R&B singer R Kelly has been found guilty of six out of 13 counts in a trial related to child abuse images.
The singer has been charged in his hometown of Chicago with 13 counts – including produce child abuse imagesluring minors for sex and rigging his 2008 child sex abuse trial.
Kelly and Derrel McDavid, the singer’s former business manager, were charged with rigging Kelly’s 2008 trial for state child pornography by intimidating and paying off witnesses.
The singer, full name Robert Sylvester Kelly, was found guilty of luring underage girls to have sex with him, but not guilty of obstruction of justice.
The jury began deliberating on Tuesday after hearing weeks of testimony and viewing snippets of an explicit video which one of Kelly’s accusers, Jane, claims depicts her as a 14-year-old with the R&B singer. .
Kelly, who is known for his hit I Believe I Can Fly and sex-infused songs such as Bump N’ Grind, sold millions of albums even after abuse allegations began circulating in the 1990s. .
Widespread outrage emerged after the #MeToo reckoning and the 2019 docuseries Surviving R. Kelly.
Kelly, 55, has already been sentenced in New York for racketeering and sex trafficking and was sentenced in June to 30 years in federal prison.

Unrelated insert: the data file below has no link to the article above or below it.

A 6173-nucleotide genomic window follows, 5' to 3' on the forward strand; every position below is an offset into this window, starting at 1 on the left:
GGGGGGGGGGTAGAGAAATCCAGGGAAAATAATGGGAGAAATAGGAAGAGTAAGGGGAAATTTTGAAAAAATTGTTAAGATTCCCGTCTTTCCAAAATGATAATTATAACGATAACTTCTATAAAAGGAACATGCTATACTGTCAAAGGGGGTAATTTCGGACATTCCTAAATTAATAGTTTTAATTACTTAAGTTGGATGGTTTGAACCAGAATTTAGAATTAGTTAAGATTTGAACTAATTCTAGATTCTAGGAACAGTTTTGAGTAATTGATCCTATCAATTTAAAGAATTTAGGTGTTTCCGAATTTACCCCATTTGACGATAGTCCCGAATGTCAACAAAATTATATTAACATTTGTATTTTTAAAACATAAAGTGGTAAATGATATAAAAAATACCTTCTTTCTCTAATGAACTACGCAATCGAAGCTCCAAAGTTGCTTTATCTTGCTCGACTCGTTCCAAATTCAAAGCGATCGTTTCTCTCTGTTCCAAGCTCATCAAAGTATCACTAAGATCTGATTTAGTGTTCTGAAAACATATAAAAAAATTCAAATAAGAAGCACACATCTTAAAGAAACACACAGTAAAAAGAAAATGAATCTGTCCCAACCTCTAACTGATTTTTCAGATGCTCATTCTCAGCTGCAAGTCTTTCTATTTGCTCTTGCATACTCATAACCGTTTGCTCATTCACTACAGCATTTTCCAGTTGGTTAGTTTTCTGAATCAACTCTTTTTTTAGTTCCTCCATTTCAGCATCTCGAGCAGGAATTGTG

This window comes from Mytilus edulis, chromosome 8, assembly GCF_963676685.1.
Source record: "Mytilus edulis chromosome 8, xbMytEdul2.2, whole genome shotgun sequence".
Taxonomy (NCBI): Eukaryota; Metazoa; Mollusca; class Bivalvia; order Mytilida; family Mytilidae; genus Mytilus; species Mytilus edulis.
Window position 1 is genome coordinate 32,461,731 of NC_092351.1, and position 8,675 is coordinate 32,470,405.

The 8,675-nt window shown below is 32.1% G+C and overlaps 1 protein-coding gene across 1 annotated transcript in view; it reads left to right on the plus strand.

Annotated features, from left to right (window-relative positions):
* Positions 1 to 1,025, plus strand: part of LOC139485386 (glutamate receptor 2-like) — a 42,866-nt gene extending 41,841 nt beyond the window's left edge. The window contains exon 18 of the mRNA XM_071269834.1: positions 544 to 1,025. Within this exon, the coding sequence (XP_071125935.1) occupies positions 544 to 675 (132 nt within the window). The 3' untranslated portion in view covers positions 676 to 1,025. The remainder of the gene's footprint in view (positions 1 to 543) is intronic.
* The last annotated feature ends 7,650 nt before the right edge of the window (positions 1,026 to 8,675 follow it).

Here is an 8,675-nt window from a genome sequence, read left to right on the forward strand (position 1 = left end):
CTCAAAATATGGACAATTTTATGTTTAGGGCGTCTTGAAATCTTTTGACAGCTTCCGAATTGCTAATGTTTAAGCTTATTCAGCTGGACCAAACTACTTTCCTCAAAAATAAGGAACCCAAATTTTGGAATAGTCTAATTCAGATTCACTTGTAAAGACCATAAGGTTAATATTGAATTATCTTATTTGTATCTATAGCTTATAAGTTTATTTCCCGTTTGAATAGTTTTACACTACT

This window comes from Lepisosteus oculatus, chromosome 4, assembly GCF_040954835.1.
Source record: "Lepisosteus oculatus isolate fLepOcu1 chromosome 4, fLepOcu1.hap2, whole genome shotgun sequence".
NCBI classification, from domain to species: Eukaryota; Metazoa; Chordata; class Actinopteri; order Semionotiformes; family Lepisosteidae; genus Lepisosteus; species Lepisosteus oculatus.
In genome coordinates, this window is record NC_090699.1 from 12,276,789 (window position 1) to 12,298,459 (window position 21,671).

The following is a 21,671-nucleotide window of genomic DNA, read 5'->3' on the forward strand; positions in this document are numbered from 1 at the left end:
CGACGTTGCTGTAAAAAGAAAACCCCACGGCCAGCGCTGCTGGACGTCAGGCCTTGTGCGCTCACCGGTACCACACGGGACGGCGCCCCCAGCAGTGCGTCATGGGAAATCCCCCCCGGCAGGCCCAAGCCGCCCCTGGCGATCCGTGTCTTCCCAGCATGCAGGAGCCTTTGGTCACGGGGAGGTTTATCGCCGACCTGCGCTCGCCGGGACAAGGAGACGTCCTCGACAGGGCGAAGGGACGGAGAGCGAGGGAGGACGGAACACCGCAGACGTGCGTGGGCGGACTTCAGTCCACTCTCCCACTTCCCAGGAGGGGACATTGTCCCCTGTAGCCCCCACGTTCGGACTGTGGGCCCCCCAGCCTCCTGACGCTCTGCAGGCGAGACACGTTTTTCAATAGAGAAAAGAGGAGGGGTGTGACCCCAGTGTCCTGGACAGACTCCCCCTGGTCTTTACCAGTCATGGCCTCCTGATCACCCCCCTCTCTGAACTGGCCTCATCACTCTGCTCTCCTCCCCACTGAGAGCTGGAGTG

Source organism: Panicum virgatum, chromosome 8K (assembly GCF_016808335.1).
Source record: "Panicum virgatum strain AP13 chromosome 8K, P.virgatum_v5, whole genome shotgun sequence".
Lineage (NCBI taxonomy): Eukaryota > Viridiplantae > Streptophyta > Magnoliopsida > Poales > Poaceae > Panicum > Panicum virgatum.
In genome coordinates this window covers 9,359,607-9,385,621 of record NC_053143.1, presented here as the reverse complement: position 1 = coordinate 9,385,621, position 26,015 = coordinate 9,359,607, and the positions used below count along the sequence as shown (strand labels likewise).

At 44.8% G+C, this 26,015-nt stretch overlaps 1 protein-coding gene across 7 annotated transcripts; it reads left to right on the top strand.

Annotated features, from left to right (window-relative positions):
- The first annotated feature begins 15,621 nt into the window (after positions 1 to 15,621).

On that basis alone, he cannot be released until he is around 80 – but these new convictions could add years to his sentence.
The Chicago trial was in many ways a second attempt at the 2008 one, with key video essential to both.
Two other trials are ongoing; one in Minnesota and another in state court in Chicago.
Everyone knew about the charges – so why did it take 30 years to get justice?
‘Cockroaches in a Soup Bowl’
On Tuesday, Kelly’s attorney, Jennifer Bonjean, told the court that key government witnesses were admitted liars who testified with immunity to ensure they could not be charged.
At times outraged and raising her voice, Ms. Bonjean likened their testimony and other evidence to a cockroach and the government’s case to a bowl of soup.
If a cockroach falls into the soup, she says, “You don’t just pull out the cockroach and eat the rest of the soup. You throw away all the soup.
She said of the prosecution case: “There are just too many cockroaches.”